whistle Training?

by suzanne
(Calgary, Alberta, Canada)

HI there,
I have a 20 month old Pyrenees that doesn't come if she is distracted...at all. I was wondering if whistle training would help? Or if anyone has experience/tips for this?

Also- comments on using the nose type lead to stop pulling? She is good on leash...unless she sees a bunny, or dog she wants to see..

Thanks very much,
Suzanne.

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May 29, 2016
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Pyr version of re-call
by: Anonymous

We started our Pyr with the whistle as a pup. We gave a treat promptly if he returned to us when called by the whistle...liver bits...yum. We pack walk 2x's/day. He's the only Pyr in the group. We use the whistle exclusively for re-call, nothing else. Just so he's not confused as to meaning when he hears that whistle. This has worked very well for every dog we've ever owned. With one notable exception. You get one guess.
When Pyrs become 2 yrs. all bets are off. (This is a blanket statement, I know.) The Pyr naturally becomes the self-appointed leader of the pack-walk. Neither liver nor whistle nor separation from all his canine & human buddies matter. Ours keeps us all within sight, and as long as we're all so foolish to think we have a smidgin of a chance he'll return to us if we keep following HIS lead...well then, he's walking us, right? This is as it should be in a Pyr's way of thinking. He's very kind in his teaching the rest of us how walks will be arranged from now on. His INTENTION is understood by all of us. Amazing, actually. Budding CEO'S could learn a lot about leadership from a Pyr. He's a born leader and he doesn't question this. It's also when you'll notice your Pyr's "mile-long stare".
When we take our Pyr into social settings were calm is crucial (many children running about, people he needs to say hello to)we use the halti. Very effective tool. Keep a back up leash attached onto your dog's collar. Pay complete attention at all times. The halti should not be tight across his nose unless he pulls. It is entirely self-regulating. I can recommend it, from our experience with it.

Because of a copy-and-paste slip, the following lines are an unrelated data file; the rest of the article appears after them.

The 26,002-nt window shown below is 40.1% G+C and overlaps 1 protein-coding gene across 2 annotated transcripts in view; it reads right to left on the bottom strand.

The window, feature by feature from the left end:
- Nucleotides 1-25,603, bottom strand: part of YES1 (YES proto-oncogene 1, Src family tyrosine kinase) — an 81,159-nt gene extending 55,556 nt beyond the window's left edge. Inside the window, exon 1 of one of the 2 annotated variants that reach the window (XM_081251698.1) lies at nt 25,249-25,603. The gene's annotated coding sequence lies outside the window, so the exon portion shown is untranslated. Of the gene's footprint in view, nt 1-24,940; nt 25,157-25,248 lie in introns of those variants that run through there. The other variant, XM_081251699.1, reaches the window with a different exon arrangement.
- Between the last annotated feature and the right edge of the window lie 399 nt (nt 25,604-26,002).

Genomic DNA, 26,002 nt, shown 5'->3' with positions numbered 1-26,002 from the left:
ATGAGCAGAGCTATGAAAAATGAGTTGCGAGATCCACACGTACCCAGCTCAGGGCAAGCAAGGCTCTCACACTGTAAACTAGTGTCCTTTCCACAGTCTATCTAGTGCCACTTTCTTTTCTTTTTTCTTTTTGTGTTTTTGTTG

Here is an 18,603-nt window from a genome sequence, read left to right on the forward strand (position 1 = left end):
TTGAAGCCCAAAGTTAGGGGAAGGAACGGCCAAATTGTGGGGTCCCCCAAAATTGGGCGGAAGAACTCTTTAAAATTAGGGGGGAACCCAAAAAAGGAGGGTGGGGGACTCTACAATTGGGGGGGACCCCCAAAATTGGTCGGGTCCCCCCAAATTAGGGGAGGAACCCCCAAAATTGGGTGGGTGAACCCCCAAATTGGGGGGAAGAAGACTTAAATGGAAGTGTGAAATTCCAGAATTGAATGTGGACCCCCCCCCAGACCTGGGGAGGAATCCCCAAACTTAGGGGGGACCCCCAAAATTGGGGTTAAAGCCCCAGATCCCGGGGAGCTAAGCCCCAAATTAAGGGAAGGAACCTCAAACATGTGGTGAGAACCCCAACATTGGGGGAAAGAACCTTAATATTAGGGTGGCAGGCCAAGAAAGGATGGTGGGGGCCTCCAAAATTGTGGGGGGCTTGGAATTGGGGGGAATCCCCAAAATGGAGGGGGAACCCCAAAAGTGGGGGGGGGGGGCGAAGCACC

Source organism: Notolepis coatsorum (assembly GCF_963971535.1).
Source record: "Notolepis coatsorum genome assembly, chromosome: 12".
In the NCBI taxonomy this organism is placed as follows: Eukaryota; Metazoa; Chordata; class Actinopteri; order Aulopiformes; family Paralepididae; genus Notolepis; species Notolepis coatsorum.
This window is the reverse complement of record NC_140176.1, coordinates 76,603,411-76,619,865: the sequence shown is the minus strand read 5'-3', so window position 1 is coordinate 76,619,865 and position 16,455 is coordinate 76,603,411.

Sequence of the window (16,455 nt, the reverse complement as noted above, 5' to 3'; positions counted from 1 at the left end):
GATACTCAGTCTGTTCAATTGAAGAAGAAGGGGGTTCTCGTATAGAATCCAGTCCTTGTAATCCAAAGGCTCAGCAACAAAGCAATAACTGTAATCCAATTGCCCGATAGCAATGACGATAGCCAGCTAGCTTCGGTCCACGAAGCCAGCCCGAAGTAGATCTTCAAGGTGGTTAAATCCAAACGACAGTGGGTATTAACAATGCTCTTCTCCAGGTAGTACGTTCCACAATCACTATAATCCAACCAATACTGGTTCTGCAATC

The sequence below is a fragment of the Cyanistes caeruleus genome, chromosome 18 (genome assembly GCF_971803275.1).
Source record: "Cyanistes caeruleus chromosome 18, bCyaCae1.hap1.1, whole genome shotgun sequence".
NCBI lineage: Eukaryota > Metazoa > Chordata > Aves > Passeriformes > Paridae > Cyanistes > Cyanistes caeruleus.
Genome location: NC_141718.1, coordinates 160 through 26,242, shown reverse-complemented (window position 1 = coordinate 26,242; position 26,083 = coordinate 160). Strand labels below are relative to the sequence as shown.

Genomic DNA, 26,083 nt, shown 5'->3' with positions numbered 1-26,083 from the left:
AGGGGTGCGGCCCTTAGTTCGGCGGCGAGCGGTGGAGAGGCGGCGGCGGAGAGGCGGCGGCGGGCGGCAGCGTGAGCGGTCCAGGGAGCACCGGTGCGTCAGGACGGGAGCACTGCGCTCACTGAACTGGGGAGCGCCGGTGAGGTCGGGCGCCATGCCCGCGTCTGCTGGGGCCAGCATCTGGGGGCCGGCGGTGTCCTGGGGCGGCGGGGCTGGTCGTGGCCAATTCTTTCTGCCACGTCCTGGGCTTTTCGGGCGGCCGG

We also use a very long leash on him during pack walks, as he's more relaxed than with a conventional shorter one. Our walks are thru open fields and woodlot trails. You can find these 'leashes' at your local tack shop...ask for a longue line. We also make sure the leash passes thru his front legs to our hand. If the dog pulls this puts downward pressure on the back of the neck. Dogs tend to not resist this pressure. Again, pay attention at all times.
Free, off-leash play with other canines is crucial for most dogs. Your Pyr needs this also. If he doesn't have it now, could you arrange play dates for him? This may also lessen his need to run on a walk as he's had social contact/exercise with his own kind.
Good luck with your dog. Don't give up on him, your time spent on him now will pay huge dividends later.



Jun 01, 2016
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Whistle training
by: Donna

It's not going to matter what kind of noise you use to get your Pyrs attention. If it's not worth their while, they won't come to you.

Pyrs were bred as guardian livestock dogs. They do not need humans to tell them how to do their job once they know it. All research will tell you that.

Pyrs must be leashed at all times unless in their securely fenced yard or any other fenced area.

As for walking on a leash. It's easy. Do not use any force. Time, patience and consistency.

Your dog wants to go for a walk. So go for a walk. If he pulls, stop and wait for him to leave slack on the leash. The reward is to continue on the walk the moment there is slack. This won't happen overnight but he'll figure it out. I pull, we don't go anywhere. When there is slack, my reward is the walk.

Be patient. It will take time but time well spent. It's really bonding with your dog and learning to respect and trust each other.

Here is a link to other ideas for walking on Dr. Sophia Yin's website:

https://drsophiayin.com/videos/entry/walk_nicely_on_leash/

Best of luck and have fun.

Jun 01, 2016
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thank you
by: Anonymous

thanks you for these comments...both made me laugh and reassured me that i am doing ok . My neighbour who once owned a big dog keeps commenting on using force to be the alpha etc. I am following the slow and steady patience idea..
The mile long stare..haha. yes. I wonder what the heck she is thinking about?
I actually think this new dog is helping me be patient with my husband and laugh at life, as odd as that sounds. My last dog was 17 and a border collie. Very different.
Thanks again for the comments and encouragement.

Suzanne.

Jun 06, 2016
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Whistle training
by: Donna

Yes, alpha training. It's bunk. You'll end up with an aggressive dog. I don't think you train your kids that way!

As for that stare, : ))))), it means...not now, when I'm ready if ever. Have a liver treat? I'll consider your request.

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